DES MOINES, Iowa -- Take one step inside of Monroe Elementary and you'll quickly see what makes it special.
"We have entire demographic of of kids that come from all over the world," said Lesley Christensen, community outreach, Monroe Elementary.
With students from over a dozen different countries, you`d think the hardest thing would be teaching them English but educators say the biggest obstacle for the students here is actually poverty.
“'I`ve had kids that have lived in cars. I`ve had kids that have lived in homeless shelters over the years," said Josalynn Agnew, a 5th grade teacher.
Day after day, the teachers noticed these were kids struggling to keep up.
“We had a lot of kids coming to school talking about being hungry,” said Christensen.
The staff took it upon themselves to do something and started a food pantry. Now twice a week families have the chance to come and get food.
“It`s awesome that we can send food home with them now that are actually meals,” says Agnew.
Most stories you see like this end here but not this time. Shortly after opening the crew realized that just sending home a few canned goods alone wasn't going to cut it.
“What we were finding more and more was families are coming here for are diapers, laundry detergent, cleaning supplies,” says Christensen.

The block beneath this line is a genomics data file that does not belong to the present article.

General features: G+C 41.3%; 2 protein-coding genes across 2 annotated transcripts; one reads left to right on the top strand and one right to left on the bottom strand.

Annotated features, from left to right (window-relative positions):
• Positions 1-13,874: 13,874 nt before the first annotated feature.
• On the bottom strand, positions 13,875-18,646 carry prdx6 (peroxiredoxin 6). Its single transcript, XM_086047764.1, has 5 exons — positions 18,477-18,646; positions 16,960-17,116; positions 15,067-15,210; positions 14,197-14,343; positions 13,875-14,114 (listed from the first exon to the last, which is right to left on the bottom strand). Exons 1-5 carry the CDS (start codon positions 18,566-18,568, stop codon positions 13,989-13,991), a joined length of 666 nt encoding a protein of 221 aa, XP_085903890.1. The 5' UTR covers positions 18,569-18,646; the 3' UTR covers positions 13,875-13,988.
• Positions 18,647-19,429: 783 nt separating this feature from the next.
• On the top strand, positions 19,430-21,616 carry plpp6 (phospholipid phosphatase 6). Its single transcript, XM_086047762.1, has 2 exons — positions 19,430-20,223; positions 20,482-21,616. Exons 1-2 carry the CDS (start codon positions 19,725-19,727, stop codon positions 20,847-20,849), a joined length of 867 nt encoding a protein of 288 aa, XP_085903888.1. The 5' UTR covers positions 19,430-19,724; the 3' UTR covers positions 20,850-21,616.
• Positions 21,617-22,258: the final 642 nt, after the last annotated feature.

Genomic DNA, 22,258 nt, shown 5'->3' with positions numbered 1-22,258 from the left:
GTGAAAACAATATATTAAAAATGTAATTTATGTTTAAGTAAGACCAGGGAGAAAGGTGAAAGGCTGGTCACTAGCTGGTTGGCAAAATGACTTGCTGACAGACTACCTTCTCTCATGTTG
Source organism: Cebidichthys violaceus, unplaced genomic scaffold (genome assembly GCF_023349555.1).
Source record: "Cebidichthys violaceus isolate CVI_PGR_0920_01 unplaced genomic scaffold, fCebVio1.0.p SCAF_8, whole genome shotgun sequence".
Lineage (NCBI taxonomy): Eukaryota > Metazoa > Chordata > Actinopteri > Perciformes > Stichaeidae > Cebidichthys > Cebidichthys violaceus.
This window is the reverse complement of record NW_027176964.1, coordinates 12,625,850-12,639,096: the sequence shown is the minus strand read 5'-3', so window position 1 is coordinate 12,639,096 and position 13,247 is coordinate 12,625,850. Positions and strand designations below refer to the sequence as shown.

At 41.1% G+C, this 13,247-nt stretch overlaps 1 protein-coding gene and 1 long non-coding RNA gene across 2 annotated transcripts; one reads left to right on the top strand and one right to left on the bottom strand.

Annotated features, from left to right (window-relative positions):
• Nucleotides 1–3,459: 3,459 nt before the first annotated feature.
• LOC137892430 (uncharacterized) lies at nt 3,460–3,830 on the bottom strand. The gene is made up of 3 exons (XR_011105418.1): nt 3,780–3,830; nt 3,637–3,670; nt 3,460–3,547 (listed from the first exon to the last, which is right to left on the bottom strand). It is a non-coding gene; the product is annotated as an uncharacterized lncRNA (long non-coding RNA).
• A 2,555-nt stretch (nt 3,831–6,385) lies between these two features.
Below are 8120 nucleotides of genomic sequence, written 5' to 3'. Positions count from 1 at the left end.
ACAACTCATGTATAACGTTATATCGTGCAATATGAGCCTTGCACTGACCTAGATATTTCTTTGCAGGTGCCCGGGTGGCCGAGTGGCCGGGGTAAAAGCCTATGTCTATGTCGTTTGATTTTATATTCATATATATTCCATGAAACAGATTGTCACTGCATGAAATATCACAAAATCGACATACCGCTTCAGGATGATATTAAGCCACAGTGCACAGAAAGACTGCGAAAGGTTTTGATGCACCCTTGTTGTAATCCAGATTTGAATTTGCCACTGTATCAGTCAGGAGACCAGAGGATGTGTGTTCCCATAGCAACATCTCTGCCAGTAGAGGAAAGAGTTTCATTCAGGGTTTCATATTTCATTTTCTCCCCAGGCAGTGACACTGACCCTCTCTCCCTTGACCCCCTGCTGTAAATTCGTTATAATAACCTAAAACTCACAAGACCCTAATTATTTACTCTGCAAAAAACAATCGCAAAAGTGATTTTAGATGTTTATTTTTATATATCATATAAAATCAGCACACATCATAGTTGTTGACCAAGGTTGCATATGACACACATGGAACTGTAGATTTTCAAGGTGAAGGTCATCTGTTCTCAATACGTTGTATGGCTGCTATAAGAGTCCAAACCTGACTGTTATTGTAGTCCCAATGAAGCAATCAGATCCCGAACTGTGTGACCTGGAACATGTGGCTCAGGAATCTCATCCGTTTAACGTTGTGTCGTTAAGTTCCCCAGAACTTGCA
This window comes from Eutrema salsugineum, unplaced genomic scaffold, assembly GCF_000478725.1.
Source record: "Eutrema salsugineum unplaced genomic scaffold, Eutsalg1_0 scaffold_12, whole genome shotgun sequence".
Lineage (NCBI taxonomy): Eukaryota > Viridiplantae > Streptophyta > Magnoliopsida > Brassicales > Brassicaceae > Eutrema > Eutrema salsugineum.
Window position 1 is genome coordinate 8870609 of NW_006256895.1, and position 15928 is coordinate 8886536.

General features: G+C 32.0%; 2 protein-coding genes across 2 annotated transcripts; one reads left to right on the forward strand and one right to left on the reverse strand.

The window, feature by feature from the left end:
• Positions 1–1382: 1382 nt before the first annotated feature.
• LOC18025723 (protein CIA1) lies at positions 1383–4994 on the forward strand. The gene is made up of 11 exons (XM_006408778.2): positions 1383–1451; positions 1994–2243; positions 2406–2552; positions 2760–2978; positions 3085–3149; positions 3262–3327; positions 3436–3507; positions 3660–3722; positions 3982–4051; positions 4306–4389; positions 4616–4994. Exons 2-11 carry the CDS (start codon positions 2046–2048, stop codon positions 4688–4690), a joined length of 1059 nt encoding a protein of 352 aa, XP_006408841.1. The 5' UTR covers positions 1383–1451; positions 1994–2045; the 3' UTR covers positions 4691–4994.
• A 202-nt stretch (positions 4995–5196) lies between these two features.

At first, they didn't stock those kinds of item. Instead of just telling those families "sorry, we can`t help you,” the staff decided to get creative. It started with asking to teachers to pitch in even more,
“Every time I go to the grocery store, I spend $10-$20 on deodorant and laundry soap,” says Agnew.
It didn`t stop there, Lesley kept pushing and calling, and fortunately other schools, like Maple Grove Elementary in Waukee, wanted to help.
“There are really families that go home and don't have a meal. And this is a way we can provide and support for them,” Haley Topp, Maple Grove Elementary Assistant Principal says.
In the first year of the program, they've come quite a ways. What started a just a closet pantry has turned into so much more.
“We want the school to be a place where our parents, where our families and where our students feel like they can come and they know they are going to get their needs met,” says Christensen. “If we can do that little bit, to just run a pantry and do our part, we are happy to do it.”